Nathan Tucker: First of all, I think the answer to that question depends a little bit on what the person asking it would deem to be important. So, if we're looking at GWAS signals for effect size, generally the effects of each given locus are pretty modest, and PRRX1 locus isn't even at the top for AF. So if you were looking for, like, clinical risk stratification, then it's not going to be the most important locus for AF. But I think what looking at these types of stories does, is identifies novel mechanisms for disease pathogenesis. I think they're often unexpected, it steps outside of the pathway analysis, and candidate gene approaches that have been used in the past. And a really unbiased way to look at, you know, why the disease risk has changed. I think if our ultimate goal is to develop new therapeutics, you know, we don't know which one of these loci might give us that hook into developing the new therapeutic.

So the second part of the question, I guess you'd say, does it need to be done for each locus? So, yes, I guess, given what I just previously said. I think we've invested a lot of time and effort and resources into identifying all these loci, to really, really large discovery efforts, but if we want to really maximize what we've done there, with that discovery effort, then I think we owe it to ourselves as a field to identify mechanism, and see which one of these are going to give us that hook to make that next big clinical therapeutic discovery.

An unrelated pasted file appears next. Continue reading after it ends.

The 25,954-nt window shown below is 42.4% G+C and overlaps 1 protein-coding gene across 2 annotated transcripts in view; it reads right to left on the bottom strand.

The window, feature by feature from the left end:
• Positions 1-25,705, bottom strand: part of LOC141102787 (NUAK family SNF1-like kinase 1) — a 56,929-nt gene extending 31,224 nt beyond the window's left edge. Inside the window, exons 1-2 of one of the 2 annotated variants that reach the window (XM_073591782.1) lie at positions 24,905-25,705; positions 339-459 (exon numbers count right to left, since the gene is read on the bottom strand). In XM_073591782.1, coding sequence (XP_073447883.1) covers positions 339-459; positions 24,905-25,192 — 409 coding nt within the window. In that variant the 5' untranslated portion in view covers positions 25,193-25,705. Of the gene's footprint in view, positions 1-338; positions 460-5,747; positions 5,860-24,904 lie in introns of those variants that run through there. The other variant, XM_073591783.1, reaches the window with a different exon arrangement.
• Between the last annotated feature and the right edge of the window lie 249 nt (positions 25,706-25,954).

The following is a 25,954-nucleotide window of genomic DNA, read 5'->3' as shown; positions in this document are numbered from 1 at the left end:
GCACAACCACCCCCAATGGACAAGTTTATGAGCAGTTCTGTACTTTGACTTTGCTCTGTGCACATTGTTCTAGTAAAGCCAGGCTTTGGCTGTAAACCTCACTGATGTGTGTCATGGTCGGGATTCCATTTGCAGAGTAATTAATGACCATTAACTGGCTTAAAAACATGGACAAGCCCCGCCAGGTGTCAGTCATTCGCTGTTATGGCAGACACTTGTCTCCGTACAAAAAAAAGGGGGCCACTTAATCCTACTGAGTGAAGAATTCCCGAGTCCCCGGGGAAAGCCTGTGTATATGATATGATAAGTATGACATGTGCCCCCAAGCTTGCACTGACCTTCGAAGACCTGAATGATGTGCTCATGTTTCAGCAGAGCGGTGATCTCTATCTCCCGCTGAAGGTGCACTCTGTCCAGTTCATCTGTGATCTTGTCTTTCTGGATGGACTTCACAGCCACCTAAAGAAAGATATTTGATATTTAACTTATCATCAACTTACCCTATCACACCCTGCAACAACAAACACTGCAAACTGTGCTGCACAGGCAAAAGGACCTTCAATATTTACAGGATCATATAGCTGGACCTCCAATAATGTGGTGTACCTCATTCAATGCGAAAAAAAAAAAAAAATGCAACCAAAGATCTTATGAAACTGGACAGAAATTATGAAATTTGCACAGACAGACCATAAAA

But, that being said, you know, this study, as much as we love it, it was really laborious. And it was a lot of moving parts. And it was a lot of work from a lot of people for a lot of time. And if we're going to have to do this for every locus, not only for AF but for all of the other GWAS that have been performed ... it's just an unacceptably slow rate of discovery, so ... What we've been doing since this one has been completed is, you know, trying to find some higher throughput ways to screen through what might be functional variants, to integrating or generating new transcriptional data sets, so we can better predict what might be the chain at a given locus, and working on our models as well for when we want to look at physiology. So we hope that we can talk more about these briefs soon, a lot of them are in the works, so we'll update soon.